Chief Cabinet Secretary Takeo Kawamura said Thursday that the government is considering dispatching a Maritime Self-Defense Force destroyer to waters off Somalia to protect Japanese ships from increasing piracy activities.
If realized, it would be the first such dispatch overseas on policing activities in the sea under the Self-Defense Forces Law.
A growing number of nations are sending navy ships to fight pirates near the lawless East African country, with Japan's neighbor and sometime rival China set to dispatch three vessels on Friday.
"Japan has to deal quickly with this issue," Kawamura told a news conference.
But Japan has legal problems with sending warships because of its pacifist post-World War II constitution. Under domestic laws, the navy can only protect ships flying the Japanese flag or carrying Japanese nationals.
"Are the current laws appropriate for a mission like this?" Kawamura said.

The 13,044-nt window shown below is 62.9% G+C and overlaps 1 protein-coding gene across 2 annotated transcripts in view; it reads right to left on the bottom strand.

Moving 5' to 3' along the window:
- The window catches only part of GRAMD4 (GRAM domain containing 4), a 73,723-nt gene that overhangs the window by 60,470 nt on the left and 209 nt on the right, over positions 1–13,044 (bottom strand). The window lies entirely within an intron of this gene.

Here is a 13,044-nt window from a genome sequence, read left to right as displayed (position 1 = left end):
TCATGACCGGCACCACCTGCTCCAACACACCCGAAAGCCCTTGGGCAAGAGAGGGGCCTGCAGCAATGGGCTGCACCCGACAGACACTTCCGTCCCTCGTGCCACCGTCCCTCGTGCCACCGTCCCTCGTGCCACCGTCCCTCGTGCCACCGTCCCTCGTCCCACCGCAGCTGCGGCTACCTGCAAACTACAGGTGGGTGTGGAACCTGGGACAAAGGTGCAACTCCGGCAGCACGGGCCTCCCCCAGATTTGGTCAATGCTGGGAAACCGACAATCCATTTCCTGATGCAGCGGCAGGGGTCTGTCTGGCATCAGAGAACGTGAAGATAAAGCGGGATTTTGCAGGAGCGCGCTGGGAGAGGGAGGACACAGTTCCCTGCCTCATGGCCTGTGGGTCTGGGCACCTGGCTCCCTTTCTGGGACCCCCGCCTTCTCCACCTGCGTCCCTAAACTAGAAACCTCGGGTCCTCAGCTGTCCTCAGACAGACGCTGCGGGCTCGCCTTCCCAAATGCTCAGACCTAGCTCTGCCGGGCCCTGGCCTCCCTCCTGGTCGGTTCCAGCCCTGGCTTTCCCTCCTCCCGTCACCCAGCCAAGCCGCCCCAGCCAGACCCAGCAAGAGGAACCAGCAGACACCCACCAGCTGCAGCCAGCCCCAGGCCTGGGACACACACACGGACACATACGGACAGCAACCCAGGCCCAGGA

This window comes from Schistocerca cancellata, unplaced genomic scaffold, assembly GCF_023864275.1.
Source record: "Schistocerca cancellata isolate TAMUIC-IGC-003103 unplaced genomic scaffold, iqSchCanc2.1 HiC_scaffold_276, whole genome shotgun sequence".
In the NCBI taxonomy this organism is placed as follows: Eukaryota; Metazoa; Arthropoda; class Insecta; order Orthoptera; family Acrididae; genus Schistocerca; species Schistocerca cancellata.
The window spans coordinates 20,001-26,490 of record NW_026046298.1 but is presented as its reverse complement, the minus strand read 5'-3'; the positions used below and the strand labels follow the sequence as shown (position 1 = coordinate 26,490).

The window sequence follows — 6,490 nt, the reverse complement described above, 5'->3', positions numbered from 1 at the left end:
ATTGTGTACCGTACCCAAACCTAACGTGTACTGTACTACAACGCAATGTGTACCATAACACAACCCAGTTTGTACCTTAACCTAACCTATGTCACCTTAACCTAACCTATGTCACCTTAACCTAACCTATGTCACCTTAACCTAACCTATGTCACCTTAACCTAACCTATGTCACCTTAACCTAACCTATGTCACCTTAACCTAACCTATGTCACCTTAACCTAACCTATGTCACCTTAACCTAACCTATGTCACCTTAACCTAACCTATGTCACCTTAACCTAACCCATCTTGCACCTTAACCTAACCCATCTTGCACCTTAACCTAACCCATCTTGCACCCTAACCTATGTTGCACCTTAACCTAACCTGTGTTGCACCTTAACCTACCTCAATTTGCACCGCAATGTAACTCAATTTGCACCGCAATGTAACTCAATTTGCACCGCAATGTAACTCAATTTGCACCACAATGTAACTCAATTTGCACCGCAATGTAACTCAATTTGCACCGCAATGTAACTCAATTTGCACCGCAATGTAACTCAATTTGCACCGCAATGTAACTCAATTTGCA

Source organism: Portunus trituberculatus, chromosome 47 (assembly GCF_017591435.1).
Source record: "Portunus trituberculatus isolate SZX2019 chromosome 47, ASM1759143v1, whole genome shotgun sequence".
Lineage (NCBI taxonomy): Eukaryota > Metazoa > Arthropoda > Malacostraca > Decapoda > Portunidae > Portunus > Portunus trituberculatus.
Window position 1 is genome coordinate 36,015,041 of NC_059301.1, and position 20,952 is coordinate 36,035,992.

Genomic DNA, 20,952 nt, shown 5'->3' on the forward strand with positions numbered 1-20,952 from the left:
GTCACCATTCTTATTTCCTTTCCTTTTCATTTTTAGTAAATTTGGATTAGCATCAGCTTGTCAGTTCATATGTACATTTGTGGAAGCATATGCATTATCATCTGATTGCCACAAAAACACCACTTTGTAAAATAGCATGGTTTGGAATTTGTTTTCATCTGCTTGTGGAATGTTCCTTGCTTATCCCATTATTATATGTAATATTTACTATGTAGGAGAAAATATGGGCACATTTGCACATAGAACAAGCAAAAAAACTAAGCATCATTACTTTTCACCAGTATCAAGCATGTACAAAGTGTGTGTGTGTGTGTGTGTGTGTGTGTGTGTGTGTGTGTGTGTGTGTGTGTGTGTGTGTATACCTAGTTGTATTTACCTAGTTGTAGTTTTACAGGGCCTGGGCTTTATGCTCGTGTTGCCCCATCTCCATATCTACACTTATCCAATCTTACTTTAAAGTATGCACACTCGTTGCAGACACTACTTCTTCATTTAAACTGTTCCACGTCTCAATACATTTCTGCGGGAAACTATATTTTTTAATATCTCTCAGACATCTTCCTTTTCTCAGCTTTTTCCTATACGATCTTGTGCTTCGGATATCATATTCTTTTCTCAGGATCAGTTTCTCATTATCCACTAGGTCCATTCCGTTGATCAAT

"The laws stipulate that, as a general rule, Japanese (military) ships can operate within our territorial waters. But is that OK when we are discussing cooperation with the international community?" he said.
Kawamura said ruling bloc lawmakers will study changes in legislation.
The Mainichi Shimbun, quoting unnamed sources, said that Prime Minister Taro Aso may announce a decision on an operation by the end of the year.
The U.N. Security Council has given nations a one-year mandate to act inside Somalia to stop the rampant piracy in the Gulf of Aden, part of the Suez Canal route from Europe to Asia.
Some shipping companies have chosen to travel around Africa, a longer and more expensive route, to avoid the increasingly brazen pirate attacks.
Japanese forces have not fired a shot in combat since World War II. But the country has tried to take on a larger role in international security, notably through a reconstruction mission in Iraq.© Wire reports